Keeping Mountain Lion from Sleeping on the Job
Sunday, 13 January 2013
A few weeks ago I began reformatting some video files on my aging iMac, and it was taking f-o-r-e-v-e-r. I queued up several files in HandBrake and went to bed, expecting to find the work mostly complete by morning. What I found was a stone cold snoozing iMac. I tapped on the keyboard to bring it from its slumber. The computer mocked me by displaying the “You didn’t disconnect your USB drive correctly” warning. The video processing had simply halted fifteen minutes after I went to bed the night before.
The release of Mountain Lion brought with it a change in the standard Mac OS X sleep behavior. In previous versions, application disk activity was sufficient to keep your machine awake; in Mountain Lion, each application must actively tell the OS not to sleep while it works. Apparently HandBrake doesn’t do this.
Here are two simple ways to keep your machine from stopping in the middle of the night shift.
The Caffeine App
This is the first approach I chose. It is the easiest to use, but your screen stays on all night.
If you are a Mac user, you probably have already installed this useful little app on your machine. If you don’t, slide on over to the Lighthead Software website and give it a try; it’s free.
It’s a little coffee cup that sits in the menu like this:
When you click it, your machine will stay fully awake for a configurable amount of time. I set it to indefinite.
It is the only utility I have ever installed on my wife’s Mac, and she uses it all of the time.
The only problem I have with using Caffeine to keep my Mac awake while it works is that everything stays awake. The screen stays on all night long. LCD monitors aren’t supposed to have any burn-in problems, but if you leave one on the same screen for a long time you definitely will see ghosts of your desktop icons when you are watching a video. Fortunately those ghosts fade, but I still don’t want the screen lit all night unnecessarily.
The Caffeinate Command
This is the technique I now use. It allows the screen to sleep during processing, but you need to use the command line for it to work.
When Apple made Mountain Lion, they intentionally changed the sleep behavior so that it will conserve batteries better. They want individual applications to create “assertions” that they need the computer to stay awake. Hopefully future application developers will build this kind of stuff into their apps, but when dealing with a cross-platform app such as HandBrake, it might not be so soon.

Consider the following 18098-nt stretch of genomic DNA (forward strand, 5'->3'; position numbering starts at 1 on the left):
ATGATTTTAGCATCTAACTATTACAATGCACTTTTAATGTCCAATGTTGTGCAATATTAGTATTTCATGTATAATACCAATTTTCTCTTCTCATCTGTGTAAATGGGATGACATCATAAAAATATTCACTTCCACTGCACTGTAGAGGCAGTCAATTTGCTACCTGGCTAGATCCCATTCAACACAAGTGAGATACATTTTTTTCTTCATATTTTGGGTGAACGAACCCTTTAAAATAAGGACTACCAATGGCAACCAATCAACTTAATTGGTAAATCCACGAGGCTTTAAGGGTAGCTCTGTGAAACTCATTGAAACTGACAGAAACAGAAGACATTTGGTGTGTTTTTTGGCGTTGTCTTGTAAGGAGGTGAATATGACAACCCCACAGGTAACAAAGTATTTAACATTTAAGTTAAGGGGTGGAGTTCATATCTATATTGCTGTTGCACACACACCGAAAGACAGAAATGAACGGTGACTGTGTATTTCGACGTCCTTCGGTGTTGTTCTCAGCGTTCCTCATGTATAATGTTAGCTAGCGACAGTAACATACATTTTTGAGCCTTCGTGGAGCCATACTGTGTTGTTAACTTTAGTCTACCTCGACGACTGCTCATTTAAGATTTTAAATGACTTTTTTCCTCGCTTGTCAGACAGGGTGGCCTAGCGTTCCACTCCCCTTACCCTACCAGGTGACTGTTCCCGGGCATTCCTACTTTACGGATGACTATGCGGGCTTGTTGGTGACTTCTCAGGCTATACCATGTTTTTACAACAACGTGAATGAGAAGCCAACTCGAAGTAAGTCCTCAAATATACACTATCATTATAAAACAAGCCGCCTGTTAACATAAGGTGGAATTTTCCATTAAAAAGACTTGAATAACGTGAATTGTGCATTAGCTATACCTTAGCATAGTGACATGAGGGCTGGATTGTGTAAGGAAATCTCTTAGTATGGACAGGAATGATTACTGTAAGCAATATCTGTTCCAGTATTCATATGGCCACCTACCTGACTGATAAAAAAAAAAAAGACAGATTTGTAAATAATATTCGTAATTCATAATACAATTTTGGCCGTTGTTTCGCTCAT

Apple provides a command-line utility called caffeinate that does the job for us.
There are two basic ways of using caffeinate, and you can read about them by typing man caffeinate at the terminal.
- You can provide a fixed amount of time that you want your machine to stay awake.
- You can add the caffeinate command to another command in order to stay awake until the other command finishes.
Rather than mess around with figuring out how many seconds were in 12 hours or even guessing how long the job would take, I decided to use the second approach, having caffeinate launch the HandBrake app.
Open a Terminal window (Spotlight “Terminal”) and type the following:
This will cause HandBrake to launch, as if you had double-clicked on it. The difference is that your Mac will not go to a cold sleep until you exit HandBrake. The monitor will go off as scheduled, but the processor and disk will not sleep.
Now, all you need to do is configure your application to exit when it is done. I haven’t yet figured out how to get HandBrake to do that, but since I know it will be working hard all night long it doesn’t bother me that much.
In order to find the right path to provide to caffeinate, control-click on the application and choose Show Package Contents. You can then burrow down until you find the executable:
Note the path of enclosing folders shown at the bottom of the Finder window.
This new behavior will be seen as a good feature by some and an annoying bug by others, but at least Apple has provided a not-so-obvious way of keeping your work alive.
Perhaps the only serious flaw with either of these two techniques is that you have to remember to use them. On a couple of occasions I came back to find my Mac slumbering again, only to realize I had forgotten to turn on Caffeine.
If anyone has found a better way of doing this, let me know!